In Mandarin, some languages tend to be described as a ‘-yǔ’. For example, ‘Spanish [language]’ tends to be called ‘Xībānyáyǔ’ or the abbreviated form ‘Xīyǔ’. Some languages tend to be described as a ‘-wén’. For example, ‘French [language]’ tends to be called ‘Fǎwén’.
Spanish and French are very similar languages in many regards, so why the heck is Spanish a ‘-yǔ’ and French a ‘-wén’?
Technically, it is acceptable to refer to Spanish as ‘Xībānyáwén’ and French as ‘Fǎyǔ’, and indeed on the Chinese Wikipedia pages for both languages they list their names as both ‘Xībānyáyǔ’ and ‘Xībānyáwén’ / ‘Fǎwén’ and ‘Fǎyǔ’. But in practice, I’ve mostly seen ‘Spanish [language]’ referred to as ’Xībānyáyǔ/Xīyǔ’ and ‘French [language]’ referred to as ‘Fǎwén’ (at least in Taiwan where I lived – it may be different in other parts of the Sinophone world).
If you’re wondering what English [language] is, it’s a ‘-wén’ just like French. I have on a few occasions seen English referred to as ‘Yīngyǔ’ but at least 95% of the time in Mandarin it is referred to as ‘Yīngwén’. Japanese [language] is similar to English in this regard – it is usually referred to as ‘Rìwén’ but occasionally as ‘Rìyǔ’. Furthermore, I’ve noticed that Japanese described as ‘Rìyǔ’ in the very same contexts that English is decribed as ‘Yīngyǔ’ – which is a very strong hint that ‘-yǔ’ and ‘-wén’ aren’t fully interchangeable.
What causes some languages to be ‘-yǔ’ by default (like Spanish) and others to be ‘-wén’ by default (like French)? Continue reading
Two weeks ago I posted a guide to distinguishing Sinitic languages by ear. Here are the answers to the exercises where one guesses which language(s) are being used. But just giving the answers would be boring, so I’m adding my own commentary. Continue reading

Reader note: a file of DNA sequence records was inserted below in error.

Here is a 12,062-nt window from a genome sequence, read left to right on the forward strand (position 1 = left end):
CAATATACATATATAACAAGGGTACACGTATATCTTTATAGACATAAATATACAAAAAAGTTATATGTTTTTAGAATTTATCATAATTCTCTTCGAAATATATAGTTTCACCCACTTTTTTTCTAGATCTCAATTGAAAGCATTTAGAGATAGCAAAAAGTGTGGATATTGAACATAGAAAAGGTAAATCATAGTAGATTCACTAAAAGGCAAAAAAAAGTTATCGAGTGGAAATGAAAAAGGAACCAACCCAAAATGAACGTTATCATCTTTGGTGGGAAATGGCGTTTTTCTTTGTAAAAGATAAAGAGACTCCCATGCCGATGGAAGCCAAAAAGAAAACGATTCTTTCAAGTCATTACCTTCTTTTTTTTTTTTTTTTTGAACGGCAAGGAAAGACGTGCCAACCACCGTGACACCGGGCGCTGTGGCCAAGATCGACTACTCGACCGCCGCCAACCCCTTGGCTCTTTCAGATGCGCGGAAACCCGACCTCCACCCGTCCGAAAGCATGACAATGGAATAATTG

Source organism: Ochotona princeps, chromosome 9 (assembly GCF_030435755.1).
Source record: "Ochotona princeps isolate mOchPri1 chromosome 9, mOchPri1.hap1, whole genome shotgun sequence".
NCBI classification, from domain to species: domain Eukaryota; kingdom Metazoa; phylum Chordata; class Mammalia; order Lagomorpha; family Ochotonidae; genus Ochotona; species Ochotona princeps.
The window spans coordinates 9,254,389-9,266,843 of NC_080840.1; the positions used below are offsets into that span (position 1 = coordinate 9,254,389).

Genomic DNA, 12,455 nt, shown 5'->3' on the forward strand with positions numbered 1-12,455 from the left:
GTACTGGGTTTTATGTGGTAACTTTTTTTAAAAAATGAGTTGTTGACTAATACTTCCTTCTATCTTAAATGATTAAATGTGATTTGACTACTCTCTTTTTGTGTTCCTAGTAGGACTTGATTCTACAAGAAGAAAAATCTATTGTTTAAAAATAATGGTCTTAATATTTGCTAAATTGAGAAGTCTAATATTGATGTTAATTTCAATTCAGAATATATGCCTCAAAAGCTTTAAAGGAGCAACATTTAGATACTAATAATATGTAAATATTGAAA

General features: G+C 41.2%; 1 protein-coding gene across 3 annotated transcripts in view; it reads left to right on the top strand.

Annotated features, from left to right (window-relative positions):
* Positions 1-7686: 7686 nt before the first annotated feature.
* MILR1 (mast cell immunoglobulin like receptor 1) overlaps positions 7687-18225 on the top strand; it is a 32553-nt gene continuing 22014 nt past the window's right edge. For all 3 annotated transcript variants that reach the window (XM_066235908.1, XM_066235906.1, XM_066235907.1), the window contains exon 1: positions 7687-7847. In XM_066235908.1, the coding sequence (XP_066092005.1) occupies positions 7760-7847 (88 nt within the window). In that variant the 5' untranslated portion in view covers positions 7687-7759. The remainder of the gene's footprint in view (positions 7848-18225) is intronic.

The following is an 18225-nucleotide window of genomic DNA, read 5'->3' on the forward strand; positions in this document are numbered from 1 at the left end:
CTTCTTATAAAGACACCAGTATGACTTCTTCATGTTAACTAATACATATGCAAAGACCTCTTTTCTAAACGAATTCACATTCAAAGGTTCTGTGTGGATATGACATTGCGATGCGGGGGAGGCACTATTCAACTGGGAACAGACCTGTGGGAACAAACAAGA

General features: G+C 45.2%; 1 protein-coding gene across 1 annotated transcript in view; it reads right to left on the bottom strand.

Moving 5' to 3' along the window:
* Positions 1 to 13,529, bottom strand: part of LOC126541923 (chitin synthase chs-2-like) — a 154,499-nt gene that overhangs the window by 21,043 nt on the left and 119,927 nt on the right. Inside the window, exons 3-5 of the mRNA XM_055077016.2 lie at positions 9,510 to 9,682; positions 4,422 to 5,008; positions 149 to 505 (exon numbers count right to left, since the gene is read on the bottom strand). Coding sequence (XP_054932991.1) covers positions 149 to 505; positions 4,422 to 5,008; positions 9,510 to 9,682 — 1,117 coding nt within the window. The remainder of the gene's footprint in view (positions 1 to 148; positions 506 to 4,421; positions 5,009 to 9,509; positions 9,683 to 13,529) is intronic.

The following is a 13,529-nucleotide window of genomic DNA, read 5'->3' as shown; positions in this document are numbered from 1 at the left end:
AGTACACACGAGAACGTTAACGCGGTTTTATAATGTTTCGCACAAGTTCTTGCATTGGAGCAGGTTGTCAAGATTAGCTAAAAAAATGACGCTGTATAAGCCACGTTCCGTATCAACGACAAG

There are many forms of Chinese, and many of them are not mutually intelligible. For many years (basically until I started studying Mandarin) I wasn’t good at distinguishing the sounds of the various forms of Chinese. It was only through exposure that I learned how to identify forms of Chinese just by hearing it, and I’m still far from perfect. In particular, because I’ve had very little exposure to Shanghainese, I’m still not good at identifying it by sound alone.
Why do I think it is good to be able to distinguish these languages? Because it is one thing to read something like ‘Hakka culture is primarily found in China, Taiwan, and Southeast Asia’ or ‘Cantonese is the language of the Punti people‘, and another thing to be able to recognize the languages. Though merely being able to recognize the languages doesn’t make one an expert, I think it is enough to imprint on the mind that these cultures/peoples/languages exist in a way that just reading/hearing the statement ‘these cultures/peoples/languages exist’ cannot.
(Personally, I am embarrassed that, in spite of growing up in a neighborhood with plenty of Cantonese and Mandarin speakers, I learned how to distinguish Cantonese and Mandarin at a much later age than when I learned to distinguish French/Spanish/Italian).
This blog post is a guide to learning what these five Sinitic languages sound like. This blog post is not about trying to understand these languages (which is why I ignore tones).
To start, this helpful video teaches common phrases in each of these five languages. In that video, it’s obvious that these languages are related, yet not mutually intelligible. (That video also refers to Mandarin as “guānhuà“, which is interesting). Continue reading